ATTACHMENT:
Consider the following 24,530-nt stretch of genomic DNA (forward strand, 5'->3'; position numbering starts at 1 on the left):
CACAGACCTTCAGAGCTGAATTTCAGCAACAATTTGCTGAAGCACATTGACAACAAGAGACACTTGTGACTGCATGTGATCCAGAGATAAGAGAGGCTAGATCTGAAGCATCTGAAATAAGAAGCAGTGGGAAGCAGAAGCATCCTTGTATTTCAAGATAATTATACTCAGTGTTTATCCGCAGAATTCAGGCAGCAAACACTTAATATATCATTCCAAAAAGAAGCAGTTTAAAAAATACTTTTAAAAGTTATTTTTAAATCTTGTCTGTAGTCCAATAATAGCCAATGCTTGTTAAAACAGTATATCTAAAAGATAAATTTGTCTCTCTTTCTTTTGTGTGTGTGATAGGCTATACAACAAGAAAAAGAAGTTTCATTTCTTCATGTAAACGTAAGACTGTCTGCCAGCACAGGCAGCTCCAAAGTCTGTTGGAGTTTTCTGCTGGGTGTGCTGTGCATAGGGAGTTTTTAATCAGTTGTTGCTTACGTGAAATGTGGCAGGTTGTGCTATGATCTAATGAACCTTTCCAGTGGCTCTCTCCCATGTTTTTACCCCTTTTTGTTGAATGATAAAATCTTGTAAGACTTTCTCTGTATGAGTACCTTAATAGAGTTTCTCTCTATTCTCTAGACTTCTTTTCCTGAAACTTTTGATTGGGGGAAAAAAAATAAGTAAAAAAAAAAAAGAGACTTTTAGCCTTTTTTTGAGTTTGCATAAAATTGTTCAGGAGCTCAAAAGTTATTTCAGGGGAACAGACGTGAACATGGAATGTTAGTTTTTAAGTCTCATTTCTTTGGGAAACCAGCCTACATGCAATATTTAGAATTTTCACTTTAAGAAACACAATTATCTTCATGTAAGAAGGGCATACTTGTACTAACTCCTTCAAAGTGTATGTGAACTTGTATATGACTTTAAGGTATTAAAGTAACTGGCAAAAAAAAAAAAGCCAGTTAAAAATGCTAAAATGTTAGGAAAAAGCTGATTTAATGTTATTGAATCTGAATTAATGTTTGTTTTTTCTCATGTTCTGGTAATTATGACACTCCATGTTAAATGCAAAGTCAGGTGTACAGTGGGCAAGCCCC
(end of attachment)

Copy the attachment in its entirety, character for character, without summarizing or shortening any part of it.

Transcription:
Consider the following 24,530-nt stretch of genomic DNA (forward strand, 5'->3'; position numbering starts at 1 on the left):
CACAGACCTTCAGAGCTGAATTTCAGCAACAATTTGCTGAAGCACATTGACAACAAGAGACACTTGTGACTGCATGTGATCCAGAGATAAGAGAGGCTAGATCTGAAGCATCTGAAATAAGAAGCAGTGGGAAGCAGAAGCATCCTTGTATTTCAAGATAATTATACTCAGTGTTTATCCGCAGAATTCAGGCAGCAAACACTTAATATATCATTCCAAAAAGAAGCAGTTTAAAAAATACTTTTAAAAGTTATTTTTAAATCTTGTCTGTAGTCCAATAATAGCCAATGCTTGTTAAAACAGTATATCTAAAAGATAAATTTGTCTCTCTTTCTTTTGTGTGTGTGATAGGCTATACAACAAGAAAAAGAAGTTTCATTTCTTCATGTAAACGTAAGACTGTCTGCCAGCACAGGCAGCTCCAAAGTCTGTTGGAGTTTTCTGCTGGGTGTGCTGTGCATAGGGAGTTTTTAATCAGTTGTTGCTTACGTGAAATGTGGCAGGTTGTGCTATGATCTAATGAACCTTTCCAGTGGCTCTCTCCCATGTTTTTACCCCTTTTTGTTGAATGATAAAATCTTGTAAGACTTTCTCTGTATGAGTACCTTAATAGAGTTTCTCTCTATTCTCTAGACTTCTTTTCCTGAAACTTTTGATTGGGGGAAAAAAAATAAGTAAAAAAAAAAAAGAGACTTTTAGCCTTTTTTTGAGTTTGCATAAAATTGTTCAGGAGCTCAAAAGTTATTTCAGGGGAACAGACGTGAACATGGAATGTTAGTTTTTAAGTCTCATTTCTTTGGGAAACCAGCCTACATGCAATATTTAGAATTTTCACTTTAAGAAACACAATTATCTTCATGTAAGAAGGGCATACTTGTACTAACTCCTTCAAAGTGTATGTGAACTTGTATATGACTTTAAGGTATTAAAGTAACTGGCAAAAAAAAAAAAGCCAGTTAAAAATGCTAAAATGTTAGGAAAAAGCTGATTTAATGTTATTGAATCTGAATTAATGTTTGTTTTTTCTCATGTTCTGGTAATTATGACACTCCATGTTAAATGCAAAGTCAGGTGTACAGTGGGCAAGCCCC